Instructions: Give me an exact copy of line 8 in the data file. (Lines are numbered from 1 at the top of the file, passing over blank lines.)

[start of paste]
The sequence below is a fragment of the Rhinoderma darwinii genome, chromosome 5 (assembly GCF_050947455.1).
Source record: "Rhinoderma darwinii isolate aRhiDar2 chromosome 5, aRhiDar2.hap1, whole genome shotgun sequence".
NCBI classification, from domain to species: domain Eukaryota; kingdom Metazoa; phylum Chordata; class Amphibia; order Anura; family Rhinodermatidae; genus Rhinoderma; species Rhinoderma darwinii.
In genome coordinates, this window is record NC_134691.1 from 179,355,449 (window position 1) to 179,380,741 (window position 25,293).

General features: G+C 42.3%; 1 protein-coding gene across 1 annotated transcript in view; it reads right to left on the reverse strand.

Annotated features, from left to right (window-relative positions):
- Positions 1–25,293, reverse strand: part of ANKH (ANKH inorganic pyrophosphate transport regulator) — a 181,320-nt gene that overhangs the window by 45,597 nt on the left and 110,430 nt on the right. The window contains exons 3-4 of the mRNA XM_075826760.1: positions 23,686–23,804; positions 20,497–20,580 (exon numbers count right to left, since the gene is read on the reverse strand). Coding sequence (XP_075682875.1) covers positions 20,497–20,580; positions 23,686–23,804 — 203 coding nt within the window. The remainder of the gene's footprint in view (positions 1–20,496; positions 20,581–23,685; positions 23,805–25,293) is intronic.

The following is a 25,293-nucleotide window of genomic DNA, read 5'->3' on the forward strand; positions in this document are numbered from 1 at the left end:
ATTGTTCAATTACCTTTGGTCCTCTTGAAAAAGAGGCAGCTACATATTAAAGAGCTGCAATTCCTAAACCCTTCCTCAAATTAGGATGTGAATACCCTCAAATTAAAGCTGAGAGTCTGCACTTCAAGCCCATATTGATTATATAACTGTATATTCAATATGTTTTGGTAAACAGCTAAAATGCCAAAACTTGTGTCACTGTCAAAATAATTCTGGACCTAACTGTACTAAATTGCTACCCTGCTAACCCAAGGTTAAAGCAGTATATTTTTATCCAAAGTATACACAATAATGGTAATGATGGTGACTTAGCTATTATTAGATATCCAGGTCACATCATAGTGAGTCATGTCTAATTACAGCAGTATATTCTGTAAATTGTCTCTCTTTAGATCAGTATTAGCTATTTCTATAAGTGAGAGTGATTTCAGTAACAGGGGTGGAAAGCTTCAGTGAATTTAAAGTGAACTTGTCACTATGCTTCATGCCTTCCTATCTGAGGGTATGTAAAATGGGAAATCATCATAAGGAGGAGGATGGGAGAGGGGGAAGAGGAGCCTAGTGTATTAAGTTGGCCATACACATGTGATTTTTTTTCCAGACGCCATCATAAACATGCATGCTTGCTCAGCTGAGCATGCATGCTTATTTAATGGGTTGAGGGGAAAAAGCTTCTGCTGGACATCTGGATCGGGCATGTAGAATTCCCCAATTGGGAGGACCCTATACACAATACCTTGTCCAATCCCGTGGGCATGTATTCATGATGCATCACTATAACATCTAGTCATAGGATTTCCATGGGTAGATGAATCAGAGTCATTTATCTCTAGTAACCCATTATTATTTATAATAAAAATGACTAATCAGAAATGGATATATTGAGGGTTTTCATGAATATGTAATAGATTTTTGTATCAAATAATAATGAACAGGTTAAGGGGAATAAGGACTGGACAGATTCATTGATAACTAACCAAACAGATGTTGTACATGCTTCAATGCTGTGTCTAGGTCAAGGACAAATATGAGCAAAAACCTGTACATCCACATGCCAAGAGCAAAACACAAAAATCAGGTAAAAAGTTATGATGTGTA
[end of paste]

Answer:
The following is a 25,293-nucleotide window of genomic DNA, read 5'->3' on the forward strand; positions in this document are numbered from 1 at the left end: